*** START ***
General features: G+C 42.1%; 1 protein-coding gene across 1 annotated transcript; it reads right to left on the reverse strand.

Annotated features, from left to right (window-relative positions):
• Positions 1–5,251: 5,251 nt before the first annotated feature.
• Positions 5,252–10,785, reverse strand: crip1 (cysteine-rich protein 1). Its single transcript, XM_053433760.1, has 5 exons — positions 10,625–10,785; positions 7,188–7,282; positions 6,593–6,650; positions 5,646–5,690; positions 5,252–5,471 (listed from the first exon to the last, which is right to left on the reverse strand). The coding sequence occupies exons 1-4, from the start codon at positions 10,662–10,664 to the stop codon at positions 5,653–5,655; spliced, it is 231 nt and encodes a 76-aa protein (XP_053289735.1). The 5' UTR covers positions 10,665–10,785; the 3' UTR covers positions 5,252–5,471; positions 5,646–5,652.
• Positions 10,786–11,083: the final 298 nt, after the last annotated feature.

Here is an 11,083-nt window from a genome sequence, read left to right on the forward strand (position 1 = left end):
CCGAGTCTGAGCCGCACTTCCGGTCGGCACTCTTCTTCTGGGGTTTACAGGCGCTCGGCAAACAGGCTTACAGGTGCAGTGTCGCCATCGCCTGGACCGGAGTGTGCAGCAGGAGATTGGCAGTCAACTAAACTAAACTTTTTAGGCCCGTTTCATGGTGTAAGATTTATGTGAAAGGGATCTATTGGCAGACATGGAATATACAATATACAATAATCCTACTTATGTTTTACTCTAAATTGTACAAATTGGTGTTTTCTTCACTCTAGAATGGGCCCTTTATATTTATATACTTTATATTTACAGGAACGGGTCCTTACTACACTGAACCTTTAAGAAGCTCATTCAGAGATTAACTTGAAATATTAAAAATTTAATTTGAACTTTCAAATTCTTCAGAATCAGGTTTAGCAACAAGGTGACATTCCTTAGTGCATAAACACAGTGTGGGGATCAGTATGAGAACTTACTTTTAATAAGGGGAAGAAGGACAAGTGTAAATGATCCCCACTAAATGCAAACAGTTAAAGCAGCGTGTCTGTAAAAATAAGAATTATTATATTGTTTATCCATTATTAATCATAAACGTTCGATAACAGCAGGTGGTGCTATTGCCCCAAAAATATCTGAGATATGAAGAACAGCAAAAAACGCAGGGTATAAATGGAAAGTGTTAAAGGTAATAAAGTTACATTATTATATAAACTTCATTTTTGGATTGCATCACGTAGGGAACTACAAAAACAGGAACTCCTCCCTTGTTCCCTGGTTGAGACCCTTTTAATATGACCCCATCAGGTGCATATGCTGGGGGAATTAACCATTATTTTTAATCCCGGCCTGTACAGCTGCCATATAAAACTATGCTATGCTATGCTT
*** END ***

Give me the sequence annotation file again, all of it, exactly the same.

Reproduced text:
General features: G+C 42.1%; 1 protein-coding gene across 1 annotated transcript; it reads right to left on the reverse strand.

Annotated features, from left to right (window-relative positions):
• Positions 1–5,251: 5,251 nt before the first annotated feature.
• Positions 5,252–10,785, reverse strand: crip1 (cysteine-rich protein 1). Its single transcript, XM_053433760.1, has 5 exons — positions 10,625–10,785; positions 7,188–7,282; positions 6,593–6,650; positions 5,646–5,690; positions 5,252–5,471 (listed from the first exon to the last, which is right to left on the reverse strand). The coding sequence occupies exons 1-4, from the start codon at positions 10,662–10,664 to the stop codon at positions 5,653–5,655; spliced, it is 231 nt and encodes a 76-aa protein (XP_053289735.1). The 5' UTR covers positions 10,665–10,785; the 3' UTR covers positions 5,252–5,471; positions 5,646–5,652.
• Positions 10,786–11,083: the final 298 nt, after the last annotated feature.

Here is an 11,083-nt window from a genome sequence, read left to right on the forward strand (position 1 = left end):
CCGAGTCTGAGCCGCACTTCCGGTCGGCACTCTTCTTCTGGGGTTTACAGGCGCTCGGCAAACAGGCTTACAGGTGCAGTGTCGCCATCGCCTGGACCGGAGTGTGCAGCAGGAGATTGGCAGTCAACTAAACTAAACTTTTTAGGCCCGTTTCATGGTGTAAGATTTATGTGAAAGGGATCTATTGGCAGACATGGAATATACAATATACAATAATCCTACTTATGTTTTACTCTAAATTGTACAAATTGGTGTTTTCTTCACTCTAGAATGGGCCCTTTATATTTATATACTTTATATTTACAGGAACGGGTCCTTACTACACTGAACCTTTAAGAAGCTCATTCAGAGATTAACTTGAAATATTAAAAATTTAATTTGAACTTTCAAATTCTTCAGAATCAGGTTTAGCAACAAGGTGACATTCCTTAGTGCATAAACACAGTGTGGGGATCAGTATGAGAACTTACTTTTAATAAGGGGAAGAAGGACAAGTGTAAATGATCCCCACTAAATGCAAACAGTTAAAGCAGCGTGTCTGTAAAAATAAGAATTATTATATTGTTTATCCATTATTAATCATAAACGTTCGATAACAGCAGGTGGTGCTATTGCCCCAAAAATATCTGAGATATGAAGAACAGCAAAAAACGCAGGGTATAAATGGAAAGTGTTAAAGGTAATAAAGTTACATTATTATATAAACTTCATTTTTGGATTGCATCACGTAGGGAACTACAAAAACAGGAACTCCTCCCTTGTTCCCTGGTTGAGACCCTTTTAATATGACCCCATCAGGTGCATATGCTGGGGGAATTAACCATTATTTTTAATCCCGGCCTGTACAGCTGCCATATAAAACTATGCTATGCTATGCTT